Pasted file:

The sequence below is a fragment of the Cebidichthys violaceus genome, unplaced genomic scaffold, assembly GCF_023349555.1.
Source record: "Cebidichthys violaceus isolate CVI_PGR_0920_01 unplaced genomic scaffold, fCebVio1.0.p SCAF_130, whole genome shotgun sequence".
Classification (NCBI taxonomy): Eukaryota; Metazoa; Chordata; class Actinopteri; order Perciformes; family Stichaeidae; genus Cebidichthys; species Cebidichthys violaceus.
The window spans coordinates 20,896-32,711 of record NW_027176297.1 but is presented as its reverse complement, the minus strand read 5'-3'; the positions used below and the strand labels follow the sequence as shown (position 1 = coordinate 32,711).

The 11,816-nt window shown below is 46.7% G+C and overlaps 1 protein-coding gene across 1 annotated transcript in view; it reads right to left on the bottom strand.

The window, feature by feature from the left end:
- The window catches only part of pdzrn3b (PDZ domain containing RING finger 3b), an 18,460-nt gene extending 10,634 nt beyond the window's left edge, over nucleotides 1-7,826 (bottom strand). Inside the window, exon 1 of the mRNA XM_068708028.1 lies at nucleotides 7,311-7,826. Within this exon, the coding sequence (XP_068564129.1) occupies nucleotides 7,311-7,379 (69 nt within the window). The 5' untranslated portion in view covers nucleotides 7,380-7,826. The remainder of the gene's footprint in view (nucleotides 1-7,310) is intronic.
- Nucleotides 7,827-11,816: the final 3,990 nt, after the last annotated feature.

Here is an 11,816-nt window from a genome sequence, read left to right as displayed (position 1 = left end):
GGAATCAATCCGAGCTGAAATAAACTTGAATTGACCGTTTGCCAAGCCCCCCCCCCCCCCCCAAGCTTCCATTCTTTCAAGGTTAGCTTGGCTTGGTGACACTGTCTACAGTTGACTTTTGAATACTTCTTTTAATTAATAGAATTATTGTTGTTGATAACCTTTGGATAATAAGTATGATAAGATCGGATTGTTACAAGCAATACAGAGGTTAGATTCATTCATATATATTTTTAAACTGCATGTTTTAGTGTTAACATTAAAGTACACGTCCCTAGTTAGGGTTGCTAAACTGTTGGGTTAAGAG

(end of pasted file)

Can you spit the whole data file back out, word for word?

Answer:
The sequence below is a fragment of the Cebidichthys violaceus genome, unplaced genomic scaffold, assembly GCF_023349555.1.
Source record: "Cebidichthys violaceus isolate CVI_PGR_0920_01 unplaced genomic scaffold, fCebVio1.0.p SCAF_130, whole genome shotgun sequence".
Classification (NCBI taxonomy): Eukaryota; Metazoa; Chordata; class Actinopteri; order Perciformes; family Stichaeidae; genus Cebidichthys; species Cebidichthys violaceus.
The window spans coordinates 20,896-32,711 of record NW_027176297.1 but is presented as its reverse complement, the minus strand read 5'-3'; the positions used below and the strand labels follow the sequence as shown (position 1 = coordinate 32,711).

The 11,816-nt window shown below is 46.7% G+C and overlaps 1 protein-coding gene across 1 annotated transcript in view; it reads right to left on the bottom strand.

The window, feature by feature from the left end:
- The window catches only part of pdzrn3b (PDZ domain containing RING finger 3b), an 18,460-nt gene extending 10,634 nt beyond the window's left edge, over nucleotides 1-7,826 (bottom strand). Inside the window, exon 1 of the mRNA XM_068708028.1 lies at nucleotides 7,311-7,826. Within this exon, the coding sequence (XP_068564129.1) occupies nucleotides 7,311-7,379 (69 nt within the window). The 5' untranslated portion in view covers nucleotides 7,380-7,826. The remainder of the gene's footprint in view (nucleotides 1-7,310) is intronic.
- Nucleotides 7,827-11,816: the final 3,990 nt, after the last annotated feature.

Here is an 11,816-nt window from a genome sequence, read left to right as displayed (position 1 = left end):
GGAATCAATCCGAGCTGAAATAAACTTGAATTGACCGTTTGCCAAGCCCCCCCCCCCCCCCCAAGCTTCCATTCTTTCAAGGTTAGCTTGGCTTGGTGACACTGTCTACAGTTGACTTTTGAATACTTCTTTTAATTAATAGAATTATTGTTGTTGATAACCTTTGGATAATAAGTATGATAAGATCGGATTGTTACAAGCAATACAGAGGTTAGATTCATTCATATATATTTTTAAACTGCATGTTTTAGTGTTAACATTAAAGTACACGTCCCTAGTTAGGGTTGCTAAACTGTTGGGTTAAGAG